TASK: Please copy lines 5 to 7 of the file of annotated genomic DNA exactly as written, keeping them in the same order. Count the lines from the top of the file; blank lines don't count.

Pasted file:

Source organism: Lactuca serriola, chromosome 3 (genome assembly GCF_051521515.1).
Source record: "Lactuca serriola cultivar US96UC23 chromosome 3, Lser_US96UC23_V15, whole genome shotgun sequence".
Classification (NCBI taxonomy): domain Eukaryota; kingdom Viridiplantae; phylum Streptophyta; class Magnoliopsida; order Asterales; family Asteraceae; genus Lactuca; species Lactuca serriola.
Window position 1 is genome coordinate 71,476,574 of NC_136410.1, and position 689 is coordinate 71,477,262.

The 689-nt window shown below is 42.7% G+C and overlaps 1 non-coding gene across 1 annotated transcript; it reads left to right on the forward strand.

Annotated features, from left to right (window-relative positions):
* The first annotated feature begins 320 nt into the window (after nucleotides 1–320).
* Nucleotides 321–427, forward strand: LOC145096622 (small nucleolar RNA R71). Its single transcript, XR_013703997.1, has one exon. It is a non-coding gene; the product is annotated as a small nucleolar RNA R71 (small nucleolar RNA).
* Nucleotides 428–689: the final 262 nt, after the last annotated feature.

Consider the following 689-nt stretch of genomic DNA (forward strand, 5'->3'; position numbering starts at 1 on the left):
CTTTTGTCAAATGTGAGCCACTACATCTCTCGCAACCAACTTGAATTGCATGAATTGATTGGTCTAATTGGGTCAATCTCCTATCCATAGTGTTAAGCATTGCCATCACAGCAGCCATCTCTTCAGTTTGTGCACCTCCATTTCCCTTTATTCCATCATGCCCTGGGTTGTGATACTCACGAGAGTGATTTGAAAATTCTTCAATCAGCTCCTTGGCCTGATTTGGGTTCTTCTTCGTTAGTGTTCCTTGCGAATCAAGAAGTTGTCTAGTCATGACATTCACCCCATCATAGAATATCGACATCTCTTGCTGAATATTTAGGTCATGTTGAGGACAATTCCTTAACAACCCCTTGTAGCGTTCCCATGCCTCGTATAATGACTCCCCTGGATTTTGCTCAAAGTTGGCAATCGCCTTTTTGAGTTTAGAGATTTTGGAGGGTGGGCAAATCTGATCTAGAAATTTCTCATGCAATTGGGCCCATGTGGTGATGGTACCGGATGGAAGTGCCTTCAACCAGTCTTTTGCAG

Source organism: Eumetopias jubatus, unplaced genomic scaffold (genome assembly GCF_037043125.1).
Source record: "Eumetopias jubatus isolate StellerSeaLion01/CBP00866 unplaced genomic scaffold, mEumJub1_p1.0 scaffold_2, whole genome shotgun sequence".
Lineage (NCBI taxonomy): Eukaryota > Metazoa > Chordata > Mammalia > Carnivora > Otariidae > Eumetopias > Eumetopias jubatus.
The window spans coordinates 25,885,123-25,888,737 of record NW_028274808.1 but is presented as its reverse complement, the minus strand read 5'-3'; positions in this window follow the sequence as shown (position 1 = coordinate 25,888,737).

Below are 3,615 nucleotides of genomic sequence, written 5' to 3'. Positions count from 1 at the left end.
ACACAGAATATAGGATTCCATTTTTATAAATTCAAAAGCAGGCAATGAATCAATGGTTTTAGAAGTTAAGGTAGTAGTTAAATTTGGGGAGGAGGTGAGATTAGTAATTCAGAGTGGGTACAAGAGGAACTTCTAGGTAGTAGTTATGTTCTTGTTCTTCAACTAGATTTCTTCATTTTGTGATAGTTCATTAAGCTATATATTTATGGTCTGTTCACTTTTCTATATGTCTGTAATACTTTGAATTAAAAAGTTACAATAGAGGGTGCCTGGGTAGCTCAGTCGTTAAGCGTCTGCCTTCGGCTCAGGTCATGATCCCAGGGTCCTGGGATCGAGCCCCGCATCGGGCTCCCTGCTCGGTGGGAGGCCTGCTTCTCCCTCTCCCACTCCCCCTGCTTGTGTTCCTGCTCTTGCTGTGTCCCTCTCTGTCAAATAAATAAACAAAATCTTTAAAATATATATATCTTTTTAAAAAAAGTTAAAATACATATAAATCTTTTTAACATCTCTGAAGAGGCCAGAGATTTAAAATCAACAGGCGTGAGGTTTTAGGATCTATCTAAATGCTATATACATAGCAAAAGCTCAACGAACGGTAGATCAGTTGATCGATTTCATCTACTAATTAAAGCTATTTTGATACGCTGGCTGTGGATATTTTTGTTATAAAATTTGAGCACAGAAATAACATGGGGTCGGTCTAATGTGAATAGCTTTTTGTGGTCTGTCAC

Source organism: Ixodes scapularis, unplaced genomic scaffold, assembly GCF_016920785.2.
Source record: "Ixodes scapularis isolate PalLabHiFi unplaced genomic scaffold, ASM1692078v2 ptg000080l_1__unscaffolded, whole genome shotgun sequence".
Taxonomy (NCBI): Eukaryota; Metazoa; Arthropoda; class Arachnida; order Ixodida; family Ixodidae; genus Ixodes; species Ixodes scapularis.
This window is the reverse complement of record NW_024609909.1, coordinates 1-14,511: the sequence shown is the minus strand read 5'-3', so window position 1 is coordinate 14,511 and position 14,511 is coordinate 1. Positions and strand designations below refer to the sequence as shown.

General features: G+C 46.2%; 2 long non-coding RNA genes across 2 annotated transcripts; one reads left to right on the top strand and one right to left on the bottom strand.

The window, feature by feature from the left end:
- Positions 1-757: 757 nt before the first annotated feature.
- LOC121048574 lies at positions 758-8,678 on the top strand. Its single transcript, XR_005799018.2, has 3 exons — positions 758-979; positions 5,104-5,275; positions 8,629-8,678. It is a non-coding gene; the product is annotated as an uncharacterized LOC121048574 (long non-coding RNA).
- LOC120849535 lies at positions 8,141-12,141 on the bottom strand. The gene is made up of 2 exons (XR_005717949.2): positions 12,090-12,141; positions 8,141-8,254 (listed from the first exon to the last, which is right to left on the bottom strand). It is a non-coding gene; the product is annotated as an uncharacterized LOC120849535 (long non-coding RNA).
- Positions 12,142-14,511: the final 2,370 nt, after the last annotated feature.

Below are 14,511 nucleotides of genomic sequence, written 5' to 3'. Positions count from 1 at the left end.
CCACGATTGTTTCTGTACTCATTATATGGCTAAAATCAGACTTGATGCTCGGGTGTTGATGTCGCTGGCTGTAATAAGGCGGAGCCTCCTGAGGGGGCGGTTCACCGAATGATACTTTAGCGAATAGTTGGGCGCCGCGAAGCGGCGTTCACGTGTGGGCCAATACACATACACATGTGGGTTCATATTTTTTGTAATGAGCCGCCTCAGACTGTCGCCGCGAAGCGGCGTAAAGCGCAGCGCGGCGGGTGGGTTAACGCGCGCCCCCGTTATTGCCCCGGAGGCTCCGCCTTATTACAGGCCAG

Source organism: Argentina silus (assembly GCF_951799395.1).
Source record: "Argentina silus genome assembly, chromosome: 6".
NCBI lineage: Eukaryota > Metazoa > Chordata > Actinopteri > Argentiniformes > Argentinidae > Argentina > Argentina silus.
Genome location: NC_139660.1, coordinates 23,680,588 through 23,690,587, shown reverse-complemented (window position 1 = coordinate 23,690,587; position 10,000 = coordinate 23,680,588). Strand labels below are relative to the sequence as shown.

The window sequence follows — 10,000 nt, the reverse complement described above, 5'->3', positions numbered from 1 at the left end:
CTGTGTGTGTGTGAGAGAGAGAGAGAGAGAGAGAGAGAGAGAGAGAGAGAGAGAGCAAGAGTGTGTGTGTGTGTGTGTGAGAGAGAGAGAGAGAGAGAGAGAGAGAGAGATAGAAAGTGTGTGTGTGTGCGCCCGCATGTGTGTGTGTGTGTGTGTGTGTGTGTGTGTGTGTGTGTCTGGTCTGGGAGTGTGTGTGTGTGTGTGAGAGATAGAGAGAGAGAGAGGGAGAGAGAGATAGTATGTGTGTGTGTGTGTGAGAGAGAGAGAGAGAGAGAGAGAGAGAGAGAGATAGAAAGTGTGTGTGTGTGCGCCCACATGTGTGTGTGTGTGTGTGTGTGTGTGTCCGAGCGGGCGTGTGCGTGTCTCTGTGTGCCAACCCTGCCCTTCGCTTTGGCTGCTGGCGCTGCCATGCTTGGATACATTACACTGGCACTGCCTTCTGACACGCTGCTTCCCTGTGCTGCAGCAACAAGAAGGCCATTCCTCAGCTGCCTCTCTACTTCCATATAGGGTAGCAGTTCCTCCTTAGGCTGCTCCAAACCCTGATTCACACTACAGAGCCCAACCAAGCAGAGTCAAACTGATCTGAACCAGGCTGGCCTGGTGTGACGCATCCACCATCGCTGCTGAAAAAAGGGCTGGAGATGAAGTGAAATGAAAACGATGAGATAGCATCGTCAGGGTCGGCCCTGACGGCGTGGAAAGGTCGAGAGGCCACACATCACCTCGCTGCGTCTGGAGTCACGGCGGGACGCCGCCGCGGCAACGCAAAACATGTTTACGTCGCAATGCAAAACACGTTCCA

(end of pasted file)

The 689-nt window shown below is 42.7% G+C and overlaps 1 non-coding gene across 1 annotated transcript; it reads left to right on the forward strand.

Annotated features, from left to right (window-relative positions):
* The first annotated feature begins 320 nt into the window (after nucleotides 1–320).